After a training presentation on dealing with challenging patrons, a young woman who works in our youth services department asked me, “How should I respond when a man says to me, ‘I’m glad I brought my library card today because I’m checking you out?’” Interesting question: I suppose it depends on the context. If she didn’t mind the comment, then fine. If, however, she found the situation frightening or she felt offended, I suggested that she tell him how what he said made her feel. She needn’t smile or worry about hurting his feelings. Being nice about it will only get her more of the same sort of comments.
Your computer has been locked! Computer blocked! Your personal files are encrypted! Oops your personal files are encrypted! These are the nightmare ransomware messages libraries, hospitals, and communities are seeing across the country. Whole municipalities and major state departments are seeing attacks. Mecklenburg County in Charlotte (NC), the city of Atlanta, and the Colorado Department of Transportation are recent victims. Public libraries in Spartanburg County (SC), St. Louis (MO), and Brownsburg (IN) have also fallen prey.
Reaching for Memories: Expanding Services and Programming to Patrons Living with Alzheimer’s Disease
Alzheimer’s disease has personally affected millions of Americans and their families. Someone you know has likely suffered from Alzheimer’s disease or will in the future. Whether having served as a caretaker, provided monetary support, or offered comfort and guidance to those in need, your life will be touched by Alzheimer’s. Libraries are uniquely able to provide essential support and services to patrons living with memory loss and their caretakers.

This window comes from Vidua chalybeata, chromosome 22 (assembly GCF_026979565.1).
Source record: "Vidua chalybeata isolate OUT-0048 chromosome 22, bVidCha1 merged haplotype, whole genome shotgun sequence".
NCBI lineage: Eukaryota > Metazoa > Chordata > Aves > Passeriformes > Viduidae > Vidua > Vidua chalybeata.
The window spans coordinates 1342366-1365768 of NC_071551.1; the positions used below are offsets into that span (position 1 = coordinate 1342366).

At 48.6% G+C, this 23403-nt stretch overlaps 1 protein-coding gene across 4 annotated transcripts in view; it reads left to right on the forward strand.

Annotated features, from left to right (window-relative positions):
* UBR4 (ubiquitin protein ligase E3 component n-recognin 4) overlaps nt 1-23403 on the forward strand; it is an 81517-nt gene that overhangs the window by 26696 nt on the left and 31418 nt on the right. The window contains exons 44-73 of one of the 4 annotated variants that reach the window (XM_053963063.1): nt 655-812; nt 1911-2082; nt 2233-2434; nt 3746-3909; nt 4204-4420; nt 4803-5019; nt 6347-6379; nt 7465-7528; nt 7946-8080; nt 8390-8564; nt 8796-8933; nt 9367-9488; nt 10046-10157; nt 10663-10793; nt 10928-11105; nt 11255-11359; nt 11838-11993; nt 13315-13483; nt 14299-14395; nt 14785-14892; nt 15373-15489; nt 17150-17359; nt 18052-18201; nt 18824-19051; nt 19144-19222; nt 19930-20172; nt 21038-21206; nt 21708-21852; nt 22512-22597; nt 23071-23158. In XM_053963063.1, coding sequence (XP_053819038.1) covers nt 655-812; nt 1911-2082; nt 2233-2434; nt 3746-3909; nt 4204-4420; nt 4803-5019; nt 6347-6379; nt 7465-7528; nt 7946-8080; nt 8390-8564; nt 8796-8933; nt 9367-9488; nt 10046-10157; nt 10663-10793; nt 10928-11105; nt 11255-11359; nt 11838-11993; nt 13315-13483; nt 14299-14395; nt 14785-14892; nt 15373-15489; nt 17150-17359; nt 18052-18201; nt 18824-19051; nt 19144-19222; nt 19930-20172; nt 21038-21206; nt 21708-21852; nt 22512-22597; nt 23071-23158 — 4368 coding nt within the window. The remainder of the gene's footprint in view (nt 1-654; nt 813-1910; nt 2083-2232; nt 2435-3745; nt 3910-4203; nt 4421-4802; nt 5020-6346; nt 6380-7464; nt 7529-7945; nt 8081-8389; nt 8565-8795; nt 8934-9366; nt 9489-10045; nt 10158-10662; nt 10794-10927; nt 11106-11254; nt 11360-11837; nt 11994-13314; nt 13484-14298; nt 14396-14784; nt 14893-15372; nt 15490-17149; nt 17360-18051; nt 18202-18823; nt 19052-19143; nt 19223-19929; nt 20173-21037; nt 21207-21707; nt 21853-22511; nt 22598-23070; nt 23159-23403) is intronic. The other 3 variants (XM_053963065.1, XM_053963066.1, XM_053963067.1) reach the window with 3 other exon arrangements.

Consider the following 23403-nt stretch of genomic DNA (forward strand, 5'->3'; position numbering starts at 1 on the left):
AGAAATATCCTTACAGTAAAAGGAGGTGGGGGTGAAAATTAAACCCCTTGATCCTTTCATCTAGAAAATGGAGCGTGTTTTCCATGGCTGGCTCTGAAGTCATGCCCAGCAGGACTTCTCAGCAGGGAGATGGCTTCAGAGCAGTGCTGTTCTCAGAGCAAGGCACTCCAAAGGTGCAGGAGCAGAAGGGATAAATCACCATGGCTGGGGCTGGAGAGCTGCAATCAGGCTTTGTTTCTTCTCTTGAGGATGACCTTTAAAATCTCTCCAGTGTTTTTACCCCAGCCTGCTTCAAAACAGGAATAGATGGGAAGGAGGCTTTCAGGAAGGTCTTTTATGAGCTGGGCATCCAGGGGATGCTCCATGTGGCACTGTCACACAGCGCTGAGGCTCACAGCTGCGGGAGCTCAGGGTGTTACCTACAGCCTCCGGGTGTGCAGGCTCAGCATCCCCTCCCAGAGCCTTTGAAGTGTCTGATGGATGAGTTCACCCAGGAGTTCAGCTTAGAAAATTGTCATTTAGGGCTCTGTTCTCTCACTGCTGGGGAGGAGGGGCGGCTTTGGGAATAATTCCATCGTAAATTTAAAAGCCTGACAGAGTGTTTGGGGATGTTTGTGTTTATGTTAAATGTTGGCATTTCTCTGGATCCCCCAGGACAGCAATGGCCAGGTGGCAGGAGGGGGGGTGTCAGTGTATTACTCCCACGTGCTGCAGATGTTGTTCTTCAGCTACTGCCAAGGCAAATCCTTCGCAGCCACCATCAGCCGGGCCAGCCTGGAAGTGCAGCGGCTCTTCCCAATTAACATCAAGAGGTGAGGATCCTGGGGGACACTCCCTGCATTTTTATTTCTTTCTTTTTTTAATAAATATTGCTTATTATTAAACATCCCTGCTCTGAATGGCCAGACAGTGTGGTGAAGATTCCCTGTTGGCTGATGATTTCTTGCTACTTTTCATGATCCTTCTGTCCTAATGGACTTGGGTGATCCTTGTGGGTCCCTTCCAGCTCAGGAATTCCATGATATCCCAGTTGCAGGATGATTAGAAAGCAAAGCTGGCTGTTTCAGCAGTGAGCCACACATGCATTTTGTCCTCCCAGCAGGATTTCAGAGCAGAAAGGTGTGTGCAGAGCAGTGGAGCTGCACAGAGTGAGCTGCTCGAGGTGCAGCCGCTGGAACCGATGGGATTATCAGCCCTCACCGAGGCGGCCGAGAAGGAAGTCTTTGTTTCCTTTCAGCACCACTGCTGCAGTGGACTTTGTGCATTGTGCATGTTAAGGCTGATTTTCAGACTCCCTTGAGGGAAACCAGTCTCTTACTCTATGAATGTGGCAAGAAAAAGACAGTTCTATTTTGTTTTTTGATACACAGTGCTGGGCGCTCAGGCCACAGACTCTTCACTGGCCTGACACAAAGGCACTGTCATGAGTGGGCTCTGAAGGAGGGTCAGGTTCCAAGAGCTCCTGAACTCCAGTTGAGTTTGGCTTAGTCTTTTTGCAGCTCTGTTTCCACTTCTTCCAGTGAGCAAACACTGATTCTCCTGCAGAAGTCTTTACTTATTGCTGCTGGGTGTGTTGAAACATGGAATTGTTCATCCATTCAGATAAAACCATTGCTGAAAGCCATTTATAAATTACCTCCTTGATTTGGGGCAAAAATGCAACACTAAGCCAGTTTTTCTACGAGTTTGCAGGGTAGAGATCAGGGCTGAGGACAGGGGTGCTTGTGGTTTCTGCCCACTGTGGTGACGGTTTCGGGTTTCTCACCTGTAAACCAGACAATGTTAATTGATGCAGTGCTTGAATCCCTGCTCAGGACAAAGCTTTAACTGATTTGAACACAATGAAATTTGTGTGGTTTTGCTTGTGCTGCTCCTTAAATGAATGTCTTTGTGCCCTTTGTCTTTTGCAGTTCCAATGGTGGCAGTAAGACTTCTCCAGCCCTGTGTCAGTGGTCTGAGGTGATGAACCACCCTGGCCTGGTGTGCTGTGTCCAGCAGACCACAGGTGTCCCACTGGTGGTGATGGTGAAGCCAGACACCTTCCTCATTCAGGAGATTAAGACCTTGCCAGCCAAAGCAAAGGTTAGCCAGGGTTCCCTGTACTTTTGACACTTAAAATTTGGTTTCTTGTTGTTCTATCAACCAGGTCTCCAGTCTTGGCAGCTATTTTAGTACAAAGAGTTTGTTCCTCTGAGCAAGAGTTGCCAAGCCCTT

When the primary focus of our school districts became reading and math scores, art and STEM classes were the first to get cut from the daily curriculum. My library saw this as an opportunity to provide supplemental programming to fill this gap. In fall 2016, the Zion-Benton (IL) Library District (ZBLD) opened the Sandbox makerspace for patrons of all ages to create masterpieces, explore new things, and do something amazing. ZBLD is comprised of three communities in the Northeast corner of Illinois. We serve a diverse working-class population. Our mission is simply to broaden horizons and expose patrons to the universe of knowledge and ideas for discovery, enrichment, and lifelong learning.
When I was asked to stand for election as PLA president, I remarked that I had never served on the PLA board and maybe that would be a barrier to serving. The nominating committee representative reminded me that I had served on other boards and certainly knew what might be expected. Had I ever led a meeting? Well, yes, many. Then there will be no problem, was the answer. Having served on PLA committees, I understood the organization, which should be helpful. So I ran. I appreciate being elected—thank you all who voted for me. Little did I know that I would be joining a group of some of the finest library superheroes I have ever known and would be dedicating my time, this new start, to a wonderful team experience.